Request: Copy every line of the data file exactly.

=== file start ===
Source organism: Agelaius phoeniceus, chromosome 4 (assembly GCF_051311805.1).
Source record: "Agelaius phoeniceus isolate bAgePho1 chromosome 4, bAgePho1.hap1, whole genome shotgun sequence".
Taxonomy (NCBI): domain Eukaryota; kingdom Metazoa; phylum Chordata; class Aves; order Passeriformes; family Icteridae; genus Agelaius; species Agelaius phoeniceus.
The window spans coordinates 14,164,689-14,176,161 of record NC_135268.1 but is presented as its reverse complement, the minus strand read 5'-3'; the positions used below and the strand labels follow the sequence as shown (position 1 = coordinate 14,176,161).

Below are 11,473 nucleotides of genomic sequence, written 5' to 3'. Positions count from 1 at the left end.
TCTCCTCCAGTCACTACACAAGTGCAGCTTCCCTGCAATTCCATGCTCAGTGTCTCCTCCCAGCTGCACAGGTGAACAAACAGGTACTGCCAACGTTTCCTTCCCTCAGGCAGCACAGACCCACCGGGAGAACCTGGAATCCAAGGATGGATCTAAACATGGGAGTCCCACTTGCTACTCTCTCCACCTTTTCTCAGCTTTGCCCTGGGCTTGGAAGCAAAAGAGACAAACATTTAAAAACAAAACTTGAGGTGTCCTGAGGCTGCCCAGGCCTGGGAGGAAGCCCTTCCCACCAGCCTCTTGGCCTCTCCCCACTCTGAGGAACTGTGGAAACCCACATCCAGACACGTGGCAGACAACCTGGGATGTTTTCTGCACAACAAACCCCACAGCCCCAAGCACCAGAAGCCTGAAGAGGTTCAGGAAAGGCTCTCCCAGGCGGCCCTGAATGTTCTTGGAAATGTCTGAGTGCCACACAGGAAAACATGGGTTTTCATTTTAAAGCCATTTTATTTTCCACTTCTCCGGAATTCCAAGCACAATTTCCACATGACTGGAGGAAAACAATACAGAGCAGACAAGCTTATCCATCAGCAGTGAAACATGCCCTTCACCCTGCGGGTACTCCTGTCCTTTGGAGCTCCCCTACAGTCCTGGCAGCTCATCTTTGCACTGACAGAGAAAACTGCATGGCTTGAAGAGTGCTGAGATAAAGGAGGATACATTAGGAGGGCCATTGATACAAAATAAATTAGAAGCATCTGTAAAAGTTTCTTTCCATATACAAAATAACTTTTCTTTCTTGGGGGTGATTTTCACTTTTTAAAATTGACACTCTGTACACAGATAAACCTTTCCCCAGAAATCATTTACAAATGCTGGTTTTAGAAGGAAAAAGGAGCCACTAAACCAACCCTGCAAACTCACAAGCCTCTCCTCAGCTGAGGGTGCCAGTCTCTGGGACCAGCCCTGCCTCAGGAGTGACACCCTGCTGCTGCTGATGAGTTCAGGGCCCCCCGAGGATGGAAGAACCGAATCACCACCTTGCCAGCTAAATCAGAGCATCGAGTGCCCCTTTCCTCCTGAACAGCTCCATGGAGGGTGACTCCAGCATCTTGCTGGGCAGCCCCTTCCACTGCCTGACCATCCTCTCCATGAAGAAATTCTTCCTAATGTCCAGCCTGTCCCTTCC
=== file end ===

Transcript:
Source organism: Agelaius phoeniceus, chromosome 4 (assembly GCF_051311805.1).
Source record: "Agelaius phoeniceus isolate bAgePho1 chromosome 4, bAgePho1.hap1, whole genome shotgun sequence".
Taxonomy (NCBI): domain Eukaryota; kingdom Metazoa; phylum Chordata; class Aves; order Passeriformes; family Icteridae; genus Agelaius; species Agelaius phoeniceus.
The window spans coordinates 14,164,689-14,176,161 of record NC_135268.1 but is presented as its reverse complement, the minus strand read 5'-3'; the positions used below and the strand labels follow the sequence as shown (position 1 = coordinate 14,176,161).

Below are 11,473 nucleotides of genomic sequence, written 5' to 3'. Positions count from 1 at the left end.
TCTCCTCCAGTCACTACACAAGTGCAGCTTCCCTGCAATTCCATGCTCAGTGTCTCCTCCCAGCTGCACAGGTGAACAAACAGGTACTGCCAACGTTTCCTTCCCTCAGGCAGCACAGACCCACCGGGAGAACCTGGAATCCAAGGATGGATCTAAACATGGGAGTCCCACTTGCTACTCTCTCCACCTTTTCTCAGCTTTGCCCTGGGCTTGGAAGCAAAAGAGACAAACATTTAAAAACAAAACTTGAGGTGTCCTGAGGCTGCCCAGGCCTGGGAGGAAGCCCTTCCCACCAGCCTCTTGGCCTCTCCCCACTCTGAGGAACTGTGGAAACCCACATCCAGACACGTGGCAGACAACCTGGGATGTTTTCTGCACAACAAACCCCACAGCCCCAAGCACCAGAAGCCTGAAGAGGTTCAGGAAAGGCTCTCCCAGGCGGCCCTGAATGTTCTTGGAAATGTCTGAGTGCCACACAGGAAAACATGGGTTTTCATTTTAAAGCCATTTTATTTTCCACTTCTCCGGAATTCCAAGCACAATTTCCACATGACTGGAGGAAAACAATACAGAGCAGACAAGCTTATCCATCAGCAGTGAAACATGCCCTTCACCCTGCGGGTACTCCTGTCCTTTGGAGCTCCCCTACAGTCCTGGCAGCTCATCTTTGCACTGACAGAGAAAACTGCATGGCTTGAAGAGTGCTGAGATAAAGGAGGATACATTAGGAGGGCCATTGATACAAAATAAATTAGAAGCATCTGTAAAAGTTTCTTTCCATATACAAAATAACTTTTCTTTCTTGGGGGTGATTTTCACTTTTTAAAATTGACACTCTGTACACAGATAAACCTTTCCCCAGAAATCATTTACAAATGCTGGTTTTAGAAGGAAAAAGGAGCCACTAAACCAACCCTGCAAACTCACAAGCCTCTCCTCAGCTGAGGGTGCCAGTCTCTGGGACCAGCCCTGCCTCAGGAGTGACACCCTGCTGCTGCTGATGAGTTCAGGGCCCCCCGAGGATGGAAGAACCGAATCACCACCTTGCCAGCTAAATCAGAGCATCGAGTGCCCCTTTCCTCCTGAACAGCTCCATGGAGGGTGACTCCAGCATCTTGCTGGGCAGCCCCTTCCACTGCCTGACCATCCTCTCCATGAAGAAATTCTTCCTAATGTCCAGCCTGTCCCTTCC